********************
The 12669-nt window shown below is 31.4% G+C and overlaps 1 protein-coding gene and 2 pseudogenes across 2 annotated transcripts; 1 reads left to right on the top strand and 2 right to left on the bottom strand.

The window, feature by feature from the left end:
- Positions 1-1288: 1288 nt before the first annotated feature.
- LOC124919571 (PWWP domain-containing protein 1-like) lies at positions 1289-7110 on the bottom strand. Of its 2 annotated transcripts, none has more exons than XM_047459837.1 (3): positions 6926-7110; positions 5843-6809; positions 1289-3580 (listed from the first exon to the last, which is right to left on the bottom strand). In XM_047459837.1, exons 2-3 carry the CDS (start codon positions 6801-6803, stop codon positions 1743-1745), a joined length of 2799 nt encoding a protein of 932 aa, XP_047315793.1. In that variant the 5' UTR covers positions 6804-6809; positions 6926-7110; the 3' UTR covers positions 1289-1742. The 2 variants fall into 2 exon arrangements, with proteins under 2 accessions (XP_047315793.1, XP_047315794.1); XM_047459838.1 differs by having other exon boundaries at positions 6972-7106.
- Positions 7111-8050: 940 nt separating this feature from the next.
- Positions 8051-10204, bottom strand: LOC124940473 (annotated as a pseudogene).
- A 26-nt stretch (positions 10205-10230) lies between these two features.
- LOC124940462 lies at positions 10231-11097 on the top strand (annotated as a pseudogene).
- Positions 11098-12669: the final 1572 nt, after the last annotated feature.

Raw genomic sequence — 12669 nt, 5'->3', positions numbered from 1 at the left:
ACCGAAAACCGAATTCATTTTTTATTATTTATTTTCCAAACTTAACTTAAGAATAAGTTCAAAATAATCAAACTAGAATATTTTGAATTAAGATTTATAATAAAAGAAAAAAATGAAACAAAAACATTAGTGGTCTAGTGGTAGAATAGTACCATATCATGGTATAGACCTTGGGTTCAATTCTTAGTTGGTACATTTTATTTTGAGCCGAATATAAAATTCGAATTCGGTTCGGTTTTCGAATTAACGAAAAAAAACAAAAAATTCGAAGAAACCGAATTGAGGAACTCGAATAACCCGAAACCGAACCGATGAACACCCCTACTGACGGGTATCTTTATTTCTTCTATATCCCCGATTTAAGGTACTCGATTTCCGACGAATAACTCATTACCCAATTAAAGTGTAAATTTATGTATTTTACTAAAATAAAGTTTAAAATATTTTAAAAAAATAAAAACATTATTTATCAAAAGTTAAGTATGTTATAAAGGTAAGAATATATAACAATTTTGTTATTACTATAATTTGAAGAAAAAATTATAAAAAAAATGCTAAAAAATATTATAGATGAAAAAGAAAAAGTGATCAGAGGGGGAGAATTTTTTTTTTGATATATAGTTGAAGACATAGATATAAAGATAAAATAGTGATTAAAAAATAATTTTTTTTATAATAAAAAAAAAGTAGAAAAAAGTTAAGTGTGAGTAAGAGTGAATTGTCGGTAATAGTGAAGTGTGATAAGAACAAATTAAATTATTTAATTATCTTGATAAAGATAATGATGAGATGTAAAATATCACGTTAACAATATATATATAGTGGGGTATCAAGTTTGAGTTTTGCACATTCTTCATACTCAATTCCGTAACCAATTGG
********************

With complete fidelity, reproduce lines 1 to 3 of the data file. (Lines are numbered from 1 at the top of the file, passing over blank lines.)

The 12669-nt window shown below is 31.4% G+C and overlaps 1 protein-coding gene and 2 pseudogenes across 2 annotated transcripts; 1 reads left to right on the top strand and 2 right to left on the bottom strand.

The window, feature by feature from the left end:
- Positions 1-1288: 1288 nt before the first annotated feature.